There are a lot of variables in the game of Blackjack, most of which aren’t controlled by the player (the casino rules, betting limits, etc.) and some which are controlled by the player (whether or not to play in the first place, bet size within the parameters offered, and so forth).
Another player option at most brick-and-mortar casinos and at some Internet casinos is to play more than one hand. What I’m referring to is betting on more than one spot and playing each hand as a separate entity which is something you can only do, obviously, if there is enough room at the table.
Also, most casinos will permit a player to bet on more than one spot only if they are adjacent to one another and some require the minimum bet for two or more spots to be twice the table minimum.
For example, a casino might require a player at a $5 table to bet at least $10 or more on each of the hands if they’re playing more than one. It’s a dumb rule, but I’ll show you how to turn that to your favor a little later on.
First, you need to understand that playing multiple hands is worthwhile only if you have an advantage over the casino, either from counting cards (or other “advantage” play) and/or because the rules the casino offers are so liberal that the player has an edge “off the top”.
To bet more than the minimum when the casino has the advantage just hastens the loss of your $$$, so you can forget about using multi-hand play alone to gain an edge.
But, if you do have an edge in the game, playing more than one hand is an excellent way of increasing your betting “spread” while still appearing like a gambler (good), instead of a counter (bad). For example, if you are using the 1-12 betting spread which I recommend in my lessons on money management, one way to achieve that spread and still look like a relatively “small-time” gambler is to bet two hands of $40 instead of one hand of $60.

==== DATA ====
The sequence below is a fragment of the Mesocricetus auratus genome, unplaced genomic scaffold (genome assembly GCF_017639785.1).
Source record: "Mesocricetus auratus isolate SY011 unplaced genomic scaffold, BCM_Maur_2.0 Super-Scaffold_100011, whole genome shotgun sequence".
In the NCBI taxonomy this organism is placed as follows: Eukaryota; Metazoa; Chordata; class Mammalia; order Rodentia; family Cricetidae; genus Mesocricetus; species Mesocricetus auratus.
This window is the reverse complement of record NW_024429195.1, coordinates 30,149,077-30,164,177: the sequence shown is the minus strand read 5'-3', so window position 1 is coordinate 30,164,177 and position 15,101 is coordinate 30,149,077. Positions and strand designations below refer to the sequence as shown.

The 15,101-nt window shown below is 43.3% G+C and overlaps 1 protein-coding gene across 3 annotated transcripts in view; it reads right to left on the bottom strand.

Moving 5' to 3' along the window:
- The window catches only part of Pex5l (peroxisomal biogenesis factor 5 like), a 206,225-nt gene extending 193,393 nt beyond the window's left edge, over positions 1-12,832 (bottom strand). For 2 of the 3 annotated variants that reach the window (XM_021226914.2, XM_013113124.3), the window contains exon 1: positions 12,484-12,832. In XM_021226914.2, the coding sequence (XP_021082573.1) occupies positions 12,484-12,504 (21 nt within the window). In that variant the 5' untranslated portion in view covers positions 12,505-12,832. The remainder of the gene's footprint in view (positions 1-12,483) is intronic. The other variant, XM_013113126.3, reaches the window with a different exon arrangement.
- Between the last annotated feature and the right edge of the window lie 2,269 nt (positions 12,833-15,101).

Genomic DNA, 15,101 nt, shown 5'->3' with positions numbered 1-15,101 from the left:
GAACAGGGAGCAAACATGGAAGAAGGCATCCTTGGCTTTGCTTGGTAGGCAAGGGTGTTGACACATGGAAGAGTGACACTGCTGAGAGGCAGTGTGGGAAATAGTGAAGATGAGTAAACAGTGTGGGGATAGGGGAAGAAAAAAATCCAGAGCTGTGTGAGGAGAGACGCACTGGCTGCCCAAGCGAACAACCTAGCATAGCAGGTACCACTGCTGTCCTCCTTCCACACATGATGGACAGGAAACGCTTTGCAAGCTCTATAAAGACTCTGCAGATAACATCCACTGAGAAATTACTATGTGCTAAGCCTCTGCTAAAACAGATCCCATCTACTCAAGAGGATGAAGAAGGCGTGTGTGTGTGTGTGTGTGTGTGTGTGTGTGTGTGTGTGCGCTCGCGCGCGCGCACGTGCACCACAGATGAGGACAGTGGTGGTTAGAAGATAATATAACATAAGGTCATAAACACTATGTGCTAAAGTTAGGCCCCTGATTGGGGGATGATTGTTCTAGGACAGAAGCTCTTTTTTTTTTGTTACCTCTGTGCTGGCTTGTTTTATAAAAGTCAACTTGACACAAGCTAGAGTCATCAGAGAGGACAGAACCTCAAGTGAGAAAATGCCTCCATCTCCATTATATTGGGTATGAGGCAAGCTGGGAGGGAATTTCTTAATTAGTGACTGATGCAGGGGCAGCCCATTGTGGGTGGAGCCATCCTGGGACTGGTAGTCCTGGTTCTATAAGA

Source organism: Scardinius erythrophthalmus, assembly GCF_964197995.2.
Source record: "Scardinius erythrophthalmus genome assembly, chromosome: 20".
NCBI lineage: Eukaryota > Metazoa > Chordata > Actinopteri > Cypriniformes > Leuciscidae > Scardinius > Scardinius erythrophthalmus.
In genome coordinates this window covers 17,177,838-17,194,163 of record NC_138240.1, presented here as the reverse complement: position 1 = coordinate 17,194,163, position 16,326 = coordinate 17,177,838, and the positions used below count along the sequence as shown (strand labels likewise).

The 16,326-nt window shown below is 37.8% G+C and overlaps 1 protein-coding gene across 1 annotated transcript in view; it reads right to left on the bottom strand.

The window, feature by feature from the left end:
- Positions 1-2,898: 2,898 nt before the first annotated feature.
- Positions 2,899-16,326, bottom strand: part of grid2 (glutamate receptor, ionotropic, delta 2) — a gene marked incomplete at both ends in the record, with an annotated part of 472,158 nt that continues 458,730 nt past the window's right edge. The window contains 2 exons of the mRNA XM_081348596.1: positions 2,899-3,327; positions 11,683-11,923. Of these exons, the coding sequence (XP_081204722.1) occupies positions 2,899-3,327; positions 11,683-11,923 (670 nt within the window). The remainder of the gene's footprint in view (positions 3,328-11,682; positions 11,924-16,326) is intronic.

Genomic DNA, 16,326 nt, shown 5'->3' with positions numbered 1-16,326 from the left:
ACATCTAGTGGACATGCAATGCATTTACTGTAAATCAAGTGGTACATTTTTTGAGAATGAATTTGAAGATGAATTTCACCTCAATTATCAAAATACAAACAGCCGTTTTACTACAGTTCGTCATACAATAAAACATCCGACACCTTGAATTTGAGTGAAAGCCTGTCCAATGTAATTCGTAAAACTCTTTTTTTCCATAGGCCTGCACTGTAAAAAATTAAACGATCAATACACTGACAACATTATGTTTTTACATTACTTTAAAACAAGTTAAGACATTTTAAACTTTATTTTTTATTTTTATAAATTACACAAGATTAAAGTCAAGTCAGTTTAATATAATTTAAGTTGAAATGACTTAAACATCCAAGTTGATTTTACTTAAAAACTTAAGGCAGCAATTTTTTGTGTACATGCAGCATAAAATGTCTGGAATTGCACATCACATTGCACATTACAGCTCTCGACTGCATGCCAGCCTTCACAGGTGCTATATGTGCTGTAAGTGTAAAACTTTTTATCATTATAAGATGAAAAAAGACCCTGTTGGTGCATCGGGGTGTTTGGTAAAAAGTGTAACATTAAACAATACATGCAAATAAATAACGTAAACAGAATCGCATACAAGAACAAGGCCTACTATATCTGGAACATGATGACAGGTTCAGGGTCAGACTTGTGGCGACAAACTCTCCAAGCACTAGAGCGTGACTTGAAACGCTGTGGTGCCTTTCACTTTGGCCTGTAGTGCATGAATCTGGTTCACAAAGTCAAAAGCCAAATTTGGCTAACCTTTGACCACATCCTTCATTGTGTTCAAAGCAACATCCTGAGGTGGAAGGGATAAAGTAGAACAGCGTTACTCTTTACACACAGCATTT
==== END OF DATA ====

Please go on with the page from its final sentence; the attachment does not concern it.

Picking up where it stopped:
There are some ramifications to this which I’ll explain later, but such a strategy seems to draw less attention in many casinos.
Another advantage to playing multiple hands is that you can “chew up” a good deck if there are other players at the table with you. Let’s say you’re playing one hand along with another player and the deck(s), according to the count, get very favorable.
If you continue to play only one hand, that other player is going to also reap the benefits of the good cards and that could continue for several rounds of play. But, if you spread to 2 hands, it’s much more likely that all of your hands will benefit from the good cards and even though the ‘streak’ may not last as many rounds, you’ll probably get in more hands of play under these favorable conditions.
A situation like this is when I’m glad the casino requires a larger minimum bet because they “make” me go from one hand of $5 to two hands of $10, yet I just jumped my bet by nearly a 4 to 1 ratio. I say “nearly”, because the two hands I’m now playing are interrelated to a degree and your bets must reflect that.
This is called “covariance” and you need a working knowledge of it so that you’ll bet properly in multi-hand play.
A Little Bit of Math
Let’s say you and your friend go to a casino to play some Blackjack and you’ve agreed to pool your risk capital and to split the win or loss. If your friend plays at one table and you play at another, your hands have a covariance of zero, since the two hands (yours and his) are completely independent of each other.
But, if you both sit at the same table, your hands are related, especially when the dealer shows a Blackjack (you’ll both probably lose), or if the dealer breaks and you’re both still in the game (you’ll both win).